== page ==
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9 rude behaviors you can get away with in other countries

Business Insider logo Business Insider 12/11/2015 Caroline Morse, SmarterTravel

Nine taboo behaviors you can totally get away with abroad... © Provided by Business Insider Nine taboo behaviors you can totally get away with abroad... Slurping your soup. Spitting in public. Eating with your hands. Some of the behaviors we consider the height of rudeness in North America are surprisingly acceptable—and sometimes even considered polite—in other countries. Here are nine taboo behaviors you can totally get away with abroad.

1. Slurping ramen (Japan)

© Provided by Business Insider Ramen (and not the sad, 10 packs for a dollar kind you lived off of in college—the gourmet type) is huge in Japan, and the best way to eat it involves shamelessly slurping the soup. This method of eating cools off the noodles so that they can be eaten comfortably and with maximum flavor. In fact, eating your Ramen quietly might offend the chef, who may think you're not enjoying the meal.

RELATED: Video: An Inspiring Taste of Food in Japan

2. Spitting (China)

© Provided by Business Insider It's not frowned upon for people to spit in public in China, although the government has made some attempts to change this behavior after finding that Chinese tourists were received negatively abroad.

3. Asking personal questions (Japan)

© Provided by Business Insider You might be dying to know the answers, but you'd likely never start a conversation with someone you barely know by asking how much they make or why they aren't married. (Exception: New York City and asking someone how much they pay in rent.) In Japan, on the other hand, it's fairly normal to ask new acquaintances how old they are and if they're married or dating anyone.

RELATED: 10 Surprising Ways to Offend People in Other Countries

4. Being late (Argentina)

© Provided by Business Insider If you turn up on time for a social event in Argentina, you might find yourself the only person there. It's common and accepted for the time of an invitation to be somewhat fluid, especially if it's an intimate event like a house party. If you turn up at the scheduled start time, you might find your hostess still getting ready.

5. Riding in the front of a taxi (New Zealand)

© Provided by Business Insider Unless you're cramming four people into a standard taxi, riding in the front seat really annoys (and freaks out) most taxi drivers in the U.S. But in Australia and New Zealand, it can be considered rude not to ride next to the driver if you're the only traveler.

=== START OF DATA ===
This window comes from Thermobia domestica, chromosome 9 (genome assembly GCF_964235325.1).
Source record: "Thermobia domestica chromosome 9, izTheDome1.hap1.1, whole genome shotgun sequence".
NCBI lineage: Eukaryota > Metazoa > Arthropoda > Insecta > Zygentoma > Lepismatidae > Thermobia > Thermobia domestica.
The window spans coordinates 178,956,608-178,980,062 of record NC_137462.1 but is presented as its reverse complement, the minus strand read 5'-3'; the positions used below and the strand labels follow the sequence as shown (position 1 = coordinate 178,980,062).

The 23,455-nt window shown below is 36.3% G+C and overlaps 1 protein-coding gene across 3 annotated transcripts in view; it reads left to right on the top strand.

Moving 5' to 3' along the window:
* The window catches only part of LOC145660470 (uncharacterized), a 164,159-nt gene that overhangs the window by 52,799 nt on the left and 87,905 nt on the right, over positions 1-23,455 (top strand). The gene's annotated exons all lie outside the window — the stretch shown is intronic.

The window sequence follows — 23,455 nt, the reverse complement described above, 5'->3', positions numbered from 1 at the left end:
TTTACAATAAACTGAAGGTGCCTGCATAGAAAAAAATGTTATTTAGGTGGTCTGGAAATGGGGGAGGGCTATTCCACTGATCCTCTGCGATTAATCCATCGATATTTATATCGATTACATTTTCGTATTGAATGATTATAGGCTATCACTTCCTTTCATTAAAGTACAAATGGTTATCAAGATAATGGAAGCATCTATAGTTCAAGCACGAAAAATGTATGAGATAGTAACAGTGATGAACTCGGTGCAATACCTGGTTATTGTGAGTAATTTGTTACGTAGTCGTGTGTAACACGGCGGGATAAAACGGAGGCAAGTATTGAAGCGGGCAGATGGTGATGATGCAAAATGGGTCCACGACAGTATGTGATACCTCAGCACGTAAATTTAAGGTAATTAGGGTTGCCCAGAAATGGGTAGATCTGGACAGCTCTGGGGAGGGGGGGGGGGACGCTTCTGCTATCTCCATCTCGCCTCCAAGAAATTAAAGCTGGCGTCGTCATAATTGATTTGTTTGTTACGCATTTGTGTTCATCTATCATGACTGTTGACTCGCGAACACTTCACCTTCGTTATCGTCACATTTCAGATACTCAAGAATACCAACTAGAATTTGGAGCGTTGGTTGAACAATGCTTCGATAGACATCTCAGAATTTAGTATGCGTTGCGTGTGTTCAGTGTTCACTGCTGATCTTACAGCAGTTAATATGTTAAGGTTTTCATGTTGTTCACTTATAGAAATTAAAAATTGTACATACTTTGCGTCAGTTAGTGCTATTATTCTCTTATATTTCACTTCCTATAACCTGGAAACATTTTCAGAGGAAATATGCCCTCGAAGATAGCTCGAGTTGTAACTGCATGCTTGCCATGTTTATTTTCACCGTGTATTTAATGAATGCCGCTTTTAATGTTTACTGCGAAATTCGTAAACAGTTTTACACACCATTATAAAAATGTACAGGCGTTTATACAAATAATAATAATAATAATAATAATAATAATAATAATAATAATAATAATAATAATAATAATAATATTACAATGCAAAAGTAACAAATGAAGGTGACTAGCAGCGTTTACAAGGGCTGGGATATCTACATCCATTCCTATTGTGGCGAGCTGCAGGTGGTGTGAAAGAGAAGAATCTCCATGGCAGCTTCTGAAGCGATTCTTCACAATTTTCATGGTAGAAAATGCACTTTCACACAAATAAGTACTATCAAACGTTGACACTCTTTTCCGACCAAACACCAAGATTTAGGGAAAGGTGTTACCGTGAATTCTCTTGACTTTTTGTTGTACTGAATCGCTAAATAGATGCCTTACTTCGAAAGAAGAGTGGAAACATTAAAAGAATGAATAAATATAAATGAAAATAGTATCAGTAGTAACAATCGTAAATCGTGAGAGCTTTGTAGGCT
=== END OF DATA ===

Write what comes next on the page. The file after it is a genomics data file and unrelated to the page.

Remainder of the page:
RELATED: World's Most Expensive Airport Taxis

6. Not tipping in a restaurant (Japan)

© Provided by Business Insider Stiffing a waiter on a tip is considered a pretty low move throughout America. However, in Japan, the opposite is true—leaving money on the table for your server can be considered rude. This is because the service fee is built-in to your bill, and leaving more can be a dishonor to your waiter.

7. Sunbathing topless (Austria)

© Provided by Business Insider If a woman whips her bikini top off at a regular beach in America, she's likely to get in trouble (or at least plenty of attention). But if you're at the beach or pool in Austria, you'll practically be in the minority if you're a fully covered women. As many as 49 percent of Austrian women say they are likely to sunbathe topless.

RELATED: What Not to Do at a Nude Beach

8. Eating with your hands (India)

© Provided by Business Insider In parts of India, eating with your hands is considered more polite than eating with silverware. Be very careful, though, that you only eat with your right hand (never your left hand), as the left is supposed to be reserved for less hygienic tasks.

9. Invading someone's personal space (Brazil)

© Provided by Business Insider The concept of "personal space" differs across the world. Americans tend to appreciate having a good amount of distance between themselves and strangers, especially in tight spaces like public transportation and elevators. In Brazil, you may find that strangers or people you hardly know standing very close to you while talking or greeting you.


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